René Kojfer

That arrest had momentous consequences in France, effectively rewriting the country’s political history.
Strauss-Kahn, now 66, was the most popular candidate for president at the time, and his New York arrest led to now-President François Hollande winning the election in 2012. The DSK trial in New York also unleashed other charges in France itself.

A young French journalist accused Strauss-Kahn of trying to rape her while she was interviewing him in a Paris apartment in 2002.

Soon after, Lille prosecutors charged him and 13 others with organizing regular orgies that included — according to two prostitutes — Strauss-Kahn forcing them to have anal sex against their will. The only defendant convicted was Rene Kojfer, the former public-relations chief of the Carlton Hotel in Lille, where many of the orgies took place.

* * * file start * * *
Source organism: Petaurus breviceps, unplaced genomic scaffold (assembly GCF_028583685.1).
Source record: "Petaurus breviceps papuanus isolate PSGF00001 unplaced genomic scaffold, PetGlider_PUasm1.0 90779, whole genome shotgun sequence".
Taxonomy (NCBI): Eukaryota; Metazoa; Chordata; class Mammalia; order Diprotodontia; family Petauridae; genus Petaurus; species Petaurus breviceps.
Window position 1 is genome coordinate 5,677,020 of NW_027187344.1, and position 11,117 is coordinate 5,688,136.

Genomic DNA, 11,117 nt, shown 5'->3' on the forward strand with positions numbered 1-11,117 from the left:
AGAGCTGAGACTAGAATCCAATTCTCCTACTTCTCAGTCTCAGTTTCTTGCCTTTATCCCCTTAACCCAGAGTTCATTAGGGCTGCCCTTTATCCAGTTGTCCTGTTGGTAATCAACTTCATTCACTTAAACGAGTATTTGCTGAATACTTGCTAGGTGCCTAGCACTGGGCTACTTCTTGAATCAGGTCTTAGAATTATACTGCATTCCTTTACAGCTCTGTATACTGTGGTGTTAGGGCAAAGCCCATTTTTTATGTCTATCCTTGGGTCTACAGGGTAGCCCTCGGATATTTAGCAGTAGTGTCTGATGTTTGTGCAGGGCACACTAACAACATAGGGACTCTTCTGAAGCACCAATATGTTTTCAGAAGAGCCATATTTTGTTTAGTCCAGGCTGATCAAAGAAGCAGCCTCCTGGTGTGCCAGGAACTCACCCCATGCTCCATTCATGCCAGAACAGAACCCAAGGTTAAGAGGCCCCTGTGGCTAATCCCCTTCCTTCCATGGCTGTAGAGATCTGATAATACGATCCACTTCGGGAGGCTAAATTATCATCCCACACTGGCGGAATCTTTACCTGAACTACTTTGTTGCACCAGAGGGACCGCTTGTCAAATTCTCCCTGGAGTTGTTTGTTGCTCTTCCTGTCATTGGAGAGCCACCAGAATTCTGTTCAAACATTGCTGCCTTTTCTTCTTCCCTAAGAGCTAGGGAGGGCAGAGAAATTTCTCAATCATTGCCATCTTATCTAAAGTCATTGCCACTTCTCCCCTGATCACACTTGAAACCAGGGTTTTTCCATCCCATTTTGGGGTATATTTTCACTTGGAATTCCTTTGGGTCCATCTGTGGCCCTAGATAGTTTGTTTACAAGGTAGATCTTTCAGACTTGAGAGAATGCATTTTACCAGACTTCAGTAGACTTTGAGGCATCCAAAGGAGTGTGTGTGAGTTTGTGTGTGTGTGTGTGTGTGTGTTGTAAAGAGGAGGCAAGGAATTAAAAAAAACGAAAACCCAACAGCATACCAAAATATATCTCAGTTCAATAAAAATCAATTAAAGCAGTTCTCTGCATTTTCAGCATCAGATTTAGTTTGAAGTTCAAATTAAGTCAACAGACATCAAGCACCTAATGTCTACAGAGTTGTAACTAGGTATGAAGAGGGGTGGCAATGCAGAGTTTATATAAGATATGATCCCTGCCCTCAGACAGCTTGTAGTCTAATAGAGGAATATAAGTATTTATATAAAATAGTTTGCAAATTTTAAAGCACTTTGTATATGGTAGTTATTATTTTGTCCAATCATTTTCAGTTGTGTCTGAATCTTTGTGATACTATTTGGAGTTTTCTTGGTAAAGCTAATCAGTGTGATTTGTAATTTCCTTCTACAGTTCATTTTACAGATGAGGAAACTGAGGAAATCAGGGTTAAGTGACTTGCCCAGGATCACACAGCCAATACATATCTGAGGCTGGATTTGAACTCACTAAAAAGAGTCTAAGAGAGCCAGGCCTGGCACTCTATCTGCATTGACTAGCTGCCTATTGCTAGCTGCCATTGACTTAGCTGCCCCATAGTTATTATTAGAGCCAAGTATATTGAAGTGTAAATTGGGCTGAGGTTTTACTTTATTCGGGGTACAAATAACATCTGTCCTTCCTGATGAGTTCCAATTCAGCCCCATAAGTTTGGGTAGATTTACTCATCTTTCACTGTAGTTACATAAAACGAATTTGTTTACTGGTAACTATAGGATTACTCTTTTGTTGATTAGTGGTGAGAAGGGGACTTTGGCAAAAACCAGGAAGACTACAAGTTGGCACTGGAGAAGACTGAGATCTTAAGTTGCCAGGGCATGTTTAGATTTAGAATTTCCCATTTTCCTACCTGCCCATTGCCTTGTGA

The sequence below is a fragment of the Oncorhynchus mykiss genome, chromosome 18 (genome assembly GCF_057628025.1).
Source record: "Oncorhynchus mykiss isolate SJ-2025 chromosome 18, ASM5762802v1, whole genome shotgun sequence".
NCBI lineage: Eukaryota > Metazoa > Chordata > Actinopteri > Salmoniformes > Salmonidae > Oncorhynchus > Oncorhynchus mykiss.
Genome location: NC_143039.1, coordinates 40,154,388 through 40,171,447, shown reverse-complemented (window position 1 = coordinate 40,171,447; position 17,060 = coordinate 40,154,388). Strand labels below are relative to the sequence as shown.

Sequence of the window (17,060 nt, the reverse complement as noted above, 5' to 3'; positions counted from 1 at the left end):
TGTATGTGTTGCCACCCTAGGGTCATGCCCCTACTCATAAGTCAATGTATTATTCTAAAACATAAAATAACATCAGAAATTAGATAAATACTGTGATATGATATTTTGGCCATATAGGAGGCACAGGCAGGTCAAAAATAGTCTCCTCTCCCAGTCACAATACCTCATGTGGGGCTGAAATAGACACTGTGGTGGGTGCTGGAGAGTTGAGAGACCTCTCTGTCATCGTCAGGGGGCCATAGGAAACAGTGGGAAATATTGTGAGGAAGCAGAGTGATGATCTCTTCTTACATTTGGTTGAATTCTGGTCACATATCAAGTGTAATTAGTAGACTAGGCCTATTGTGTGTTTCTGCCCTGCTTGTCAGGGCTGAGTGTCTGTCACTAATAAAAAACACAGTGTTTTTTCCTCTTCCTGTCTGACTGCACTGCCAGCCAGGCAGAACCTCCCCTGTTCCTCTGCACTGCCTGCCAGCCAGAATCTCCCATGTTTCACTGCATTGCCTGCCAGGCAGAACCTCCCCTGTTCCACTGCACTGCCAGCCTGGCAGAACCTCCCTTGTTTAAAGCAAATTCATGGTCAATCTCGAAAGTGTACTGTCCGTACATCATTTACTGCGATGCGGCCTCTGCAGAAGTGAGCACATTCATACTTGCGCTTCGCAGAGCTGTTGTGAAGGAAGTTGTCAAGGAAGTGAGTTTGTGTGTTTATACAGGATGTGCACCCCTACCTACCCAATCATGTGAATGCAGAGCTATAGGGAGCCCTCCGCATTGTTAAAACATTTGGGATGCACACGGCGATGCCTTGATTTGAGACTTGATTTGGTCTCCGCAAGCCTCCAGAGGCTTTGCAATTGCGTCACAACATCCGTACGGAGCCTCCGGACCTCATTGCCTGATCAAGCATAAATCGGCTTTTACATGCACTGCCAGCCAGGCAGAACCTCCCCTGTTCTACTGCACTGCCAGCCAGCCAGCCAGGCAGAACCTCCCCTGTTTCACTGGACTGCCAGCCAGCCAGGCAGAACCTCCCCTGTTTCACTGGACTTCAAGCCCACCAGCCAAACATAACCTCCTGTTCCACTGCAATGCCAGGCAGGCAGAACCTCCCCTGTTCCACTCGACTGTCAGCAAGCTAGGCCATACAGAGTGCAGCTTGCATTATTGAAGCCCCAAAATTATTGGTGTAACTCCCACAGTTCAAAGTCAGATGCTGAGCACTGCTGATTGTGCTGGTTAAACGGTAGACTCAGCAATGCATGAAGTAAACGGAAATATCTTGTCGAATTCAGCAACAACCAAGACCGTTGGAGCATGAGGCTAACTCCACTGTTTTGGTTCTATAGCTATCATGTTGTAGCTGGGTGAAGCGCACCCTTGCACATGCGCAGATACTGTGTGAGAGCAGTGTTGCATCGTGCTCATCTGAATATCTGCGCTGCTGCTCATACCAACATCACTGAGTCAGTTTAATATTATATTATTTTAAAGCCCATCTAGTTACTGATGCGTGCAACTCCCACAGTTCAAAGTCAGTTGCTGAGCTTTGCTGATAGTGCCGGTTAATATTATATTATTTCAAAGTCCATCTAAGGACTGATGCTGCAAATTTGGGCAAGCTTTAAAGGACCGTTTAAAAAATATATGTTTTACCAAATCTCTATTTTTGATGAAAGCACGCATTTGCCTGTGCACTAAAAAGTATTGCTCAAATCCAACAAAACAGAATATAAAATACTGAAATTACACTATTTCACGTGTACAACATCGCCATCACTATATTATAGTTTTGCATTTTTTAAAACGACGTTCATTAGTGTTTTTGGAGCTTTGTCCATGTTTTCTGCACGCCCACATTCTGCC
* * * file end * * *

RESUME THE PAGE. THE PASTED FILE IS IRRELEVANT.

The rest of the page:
The Court of Justice of the Republic ruled that her negligence while servicing as finance minister allowed for the misappropriation of funds by other people. The others, in a separate case, haven’t yet been tried.

Bernard Tapie

International Monetary Fund managing director Christine Lagarde has been convicted on one count of negligence by a French court.

Lagarde was accused of failing to prevent a government payout to businessman Bernard Tapie when she was French finance minister eight years ago.

The Paris trial investigated how Lagarde handled a dispute between former state-owned bank Credit Lyonnais and businessman Bernard Tapie over the 1993 sale of Adidas AG. Lagarde allowed the disagreement to go to arbitration — at the start of the financial crisis — and then didn’t appeal the award. The subsequent government payout was cut to zero last year after doubts were cast on the impartiality of one of the three arbitrators.

Uh oh. There could be a spanner in the works of the Monte dei Paschi fundraising. Reuters reports:

Italian bank Monte dei Paschi di Siena is trying to resolve differences with a key investor over its 5 billion euro ($5.2 billion) rescue plan to allow the deal to go ahead and avoid a state bailout.